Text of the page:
Warning: If you have a sore throat, a small skin rash, or a persistent headache, you might want to put off reading BLOCKBUSTER until you’re fully recovered. Lisa von Biela has written a frightening tale of rogue pathogens that can think, and BigPharma at its most chillingly corrupt. This techno thriller, published in January by DarkFuse, ratchets up the terror factor to its limits. This is a story you’ll race through, but the horror of a rampaging and flesh eating MRSA II bacteria will stay with you long after you’ve finished the last page.
Lisa von Biela worked in Information Technology for twenty-five years before graduating from the University of Minnesota law school. She now practices law in Seattle, Washington and serves on the editorial board of The SciTech Lawyer, a quarterly publication of the American Bar Association. von Biela is also the author The Genesis Code, The Janus Legacy, Ash and Bone, and Skinshift (June 2015).
Readers have called her stories “unputdownable” and thought provoking, and she recently received honorable mention in the Examiner’s list of 10 Best Books of 2014.
She took time from her busy work and writing schedule to talk to The Big Thrill.
BLOCKBUSTER explores both the ethics of the pharmaceutical industry and the terror of drug resistant pathogens. Do you believe drug companies’ seeming unlimited opportunity for profit compromises their integrity?
I believe in any industry, money can—and often does—corrupt. I don’t know if any drug company has pursued the business model in BLOCKBUSTER. But it could happen, couldn’t it? Maybe it has, at least to some extent, and that’s what scares me. Drug development is incredibly costly and time-consuming; profits from a blockbuster drug can be astronomical. Some degree of ethical lapse for the sake of the bottom line wouldn’t surprise me. I just hope it never rises to the level it does in BLOCKBUSTER!
Aside from the sheer entertainment of this taut thriller, is there a message you hope your reader will grasp?
Oh, definitely. It’s a theme that runs through all my thrillers, actually: no matter how fabulous, every technological advance has a dark side to watch out for. In my debut novel, The Genesis Code, the technology is a brain chip capable of bidirectional transmission. It starts out being used for mainly beneficial purposes, but by the end of the book, it’s exploited in a very dangerous way. In The Janus Legacy, the beneficial advance is designer transplant organs, but then the characters go on to experiment with cloning human beings for organ harvesting purposes. An ethical quagmire ensues.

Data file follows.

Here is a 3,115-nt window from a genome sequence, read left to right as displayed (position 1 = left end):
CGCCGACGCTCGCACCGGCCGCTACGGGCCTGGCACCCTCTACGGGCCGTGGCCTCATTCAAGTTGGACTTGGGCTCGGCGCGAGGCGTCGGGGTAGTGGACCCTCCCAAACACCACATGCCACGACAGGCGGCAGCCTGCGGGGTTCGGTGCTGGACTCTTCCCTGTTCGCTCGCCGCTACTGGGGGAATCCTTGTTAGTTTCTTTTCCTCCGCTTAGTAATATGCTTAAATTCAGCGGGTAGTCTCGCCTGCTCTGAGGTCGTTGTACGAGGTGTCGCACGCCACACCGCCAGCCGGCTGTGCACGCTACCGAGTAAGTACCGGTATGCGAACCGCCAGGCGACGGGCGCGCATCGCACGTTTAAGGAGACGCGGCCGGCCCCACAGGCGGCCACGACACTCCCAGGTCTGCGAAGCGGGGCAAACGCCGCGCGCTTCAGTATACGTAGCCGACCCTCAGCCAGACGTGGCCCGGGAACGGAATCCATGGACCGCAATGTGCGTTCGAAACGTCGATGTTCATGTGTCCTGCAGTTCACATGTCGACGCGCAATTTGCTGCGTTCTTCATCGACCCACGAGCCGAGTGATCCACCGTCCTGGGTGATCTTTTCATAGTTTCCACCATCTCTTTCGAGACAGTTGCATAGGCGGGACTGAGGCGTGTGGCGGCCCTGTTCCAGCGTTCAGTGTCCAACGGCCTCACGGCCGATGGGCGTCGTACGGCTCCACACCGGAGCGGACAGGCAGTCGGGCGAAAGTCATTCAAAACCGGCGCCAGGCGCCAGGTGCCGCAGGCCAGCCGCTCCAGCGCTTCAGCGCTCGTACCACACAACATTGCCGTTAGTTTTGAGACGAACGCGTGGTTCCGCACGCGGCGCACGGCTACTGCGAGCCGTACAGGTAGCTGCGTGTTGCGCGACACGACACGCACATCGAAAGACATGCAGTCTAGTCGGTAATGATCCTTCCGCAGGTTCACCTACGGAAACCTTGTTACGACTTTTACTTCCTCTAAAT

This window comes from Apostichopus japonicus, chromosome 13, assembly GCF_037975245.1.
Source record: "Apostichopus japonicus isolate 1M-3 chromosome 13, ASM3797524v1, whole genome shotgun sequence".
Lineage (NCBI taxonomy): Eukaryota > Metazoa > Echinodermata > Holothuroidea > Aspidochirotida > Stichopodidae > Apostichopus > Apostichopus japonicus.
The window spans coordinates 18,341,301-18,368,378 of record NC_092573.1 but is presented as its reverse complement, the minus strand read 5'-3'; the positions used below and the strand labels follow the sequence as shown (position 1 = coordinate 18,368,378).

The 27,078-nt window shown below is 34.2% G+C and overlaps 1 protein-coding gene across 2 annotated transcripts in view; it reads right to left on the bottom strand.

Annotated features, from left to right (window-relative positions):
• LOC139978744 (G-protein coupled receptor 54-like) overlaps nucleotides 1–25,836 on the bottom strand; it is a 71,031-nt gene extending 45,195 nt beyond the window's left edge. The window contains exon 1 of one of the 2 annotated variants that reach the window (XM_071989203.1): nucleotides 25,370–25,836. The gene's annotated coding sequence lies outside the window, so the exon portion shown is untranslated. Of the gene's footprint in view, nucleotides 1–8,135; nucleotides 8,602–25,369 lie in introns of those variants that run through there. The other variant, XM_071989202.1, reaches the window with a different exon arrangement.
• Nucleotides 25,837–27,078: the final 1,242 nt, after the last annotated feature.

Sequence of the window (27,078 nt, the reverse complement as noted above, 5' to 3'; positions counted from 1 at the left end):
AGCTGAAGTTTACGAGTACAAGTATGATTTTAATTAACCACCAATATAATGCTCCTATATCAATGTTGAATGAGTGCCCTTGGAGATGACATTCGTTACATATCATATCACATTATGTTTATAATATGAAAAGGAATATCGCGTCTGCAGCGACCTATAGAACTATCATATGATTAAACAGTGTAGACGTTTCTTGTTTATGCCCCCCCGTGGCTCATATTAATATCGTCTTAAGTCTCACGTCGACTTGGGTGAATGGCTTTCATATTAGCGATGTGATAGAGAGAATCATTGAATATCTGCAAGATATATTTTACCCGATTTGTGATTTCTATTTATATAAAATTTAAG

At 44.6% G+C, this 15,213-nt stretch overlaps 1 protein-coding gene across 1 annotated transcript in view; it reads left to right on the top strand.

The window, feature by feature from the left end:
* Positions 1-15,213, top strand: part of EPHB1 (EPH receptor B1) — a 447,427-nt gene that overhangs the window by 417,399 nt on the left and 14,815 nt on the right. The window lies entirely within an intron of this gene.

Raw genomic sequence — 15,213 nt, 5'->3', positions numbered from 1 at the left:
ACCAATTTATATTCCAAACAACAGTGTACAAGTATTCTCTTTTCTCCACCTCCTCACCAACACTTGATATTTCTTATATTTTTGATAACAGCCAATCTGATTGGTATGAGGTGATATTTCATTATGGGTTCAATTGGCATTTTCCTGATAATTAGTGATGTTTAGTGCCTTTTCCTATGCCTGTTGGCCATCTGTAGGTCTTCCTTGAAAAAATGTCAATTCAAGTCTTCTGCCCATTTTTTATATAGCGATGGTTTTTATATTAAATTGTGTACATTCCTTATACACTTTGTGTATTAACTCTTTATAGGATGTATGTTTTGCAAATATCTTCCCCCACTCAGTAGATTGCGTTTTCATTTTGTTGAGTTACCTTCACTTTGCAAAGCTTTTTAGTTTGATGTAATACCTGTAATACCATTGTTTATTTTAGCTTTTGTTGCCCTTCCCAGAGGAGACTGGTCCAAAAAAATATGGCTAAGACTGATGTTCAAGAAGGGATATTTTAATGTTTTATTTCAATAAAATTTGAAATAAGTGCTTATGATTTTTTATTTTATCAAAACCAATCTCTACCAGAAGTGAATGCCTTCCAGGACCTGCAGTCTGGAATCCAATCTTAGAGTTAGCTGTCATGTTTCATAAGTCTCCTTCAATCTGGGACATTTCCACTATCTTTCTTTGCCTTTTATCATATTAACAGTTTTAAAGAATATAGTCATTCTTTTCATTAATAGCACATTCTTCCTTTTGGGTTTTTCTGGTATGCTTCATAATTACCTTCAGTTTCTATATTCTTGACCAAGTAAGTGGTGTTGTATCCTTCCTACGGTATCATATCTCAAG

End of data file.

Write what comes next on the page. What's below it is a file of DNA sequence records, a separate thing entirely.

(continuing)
BLOCKBUSTER is set about ten years in the future, when drug development technology has advanced to the point that a single multi-purpose machine does most of the work, speeding up the process considerably and eliminating the need for animal and human testing. Great advance, huh? So great it tempts BigPharma into a whole new business model that throws ethics right out the window and sets up a biological catastrophe.
You’ve written articles for Food and Drug Law Journals and are a practicing attorney. Does your practice deal with medical and pharmaceutical law?
The answer to this is both “no” and “sort of.” I’m in legal services, practicing mainly foreclosure prevention and defense. No scitech there whatsoever. But my undergrad at UCLA was pre-vet, so I do have a scientific background. While in law school, I gravitated toward subjects that combined consumerism and med/tech (like FDA Law and Health Law), and that’s when I first became involved with the SciTech section of the American Bar Association. I’ve served on the editorial board of The SciTech Lawyer since 2009. So, while I don’t practice medical and pharmaceutical law, I do have a hand in the subject via my editorial work.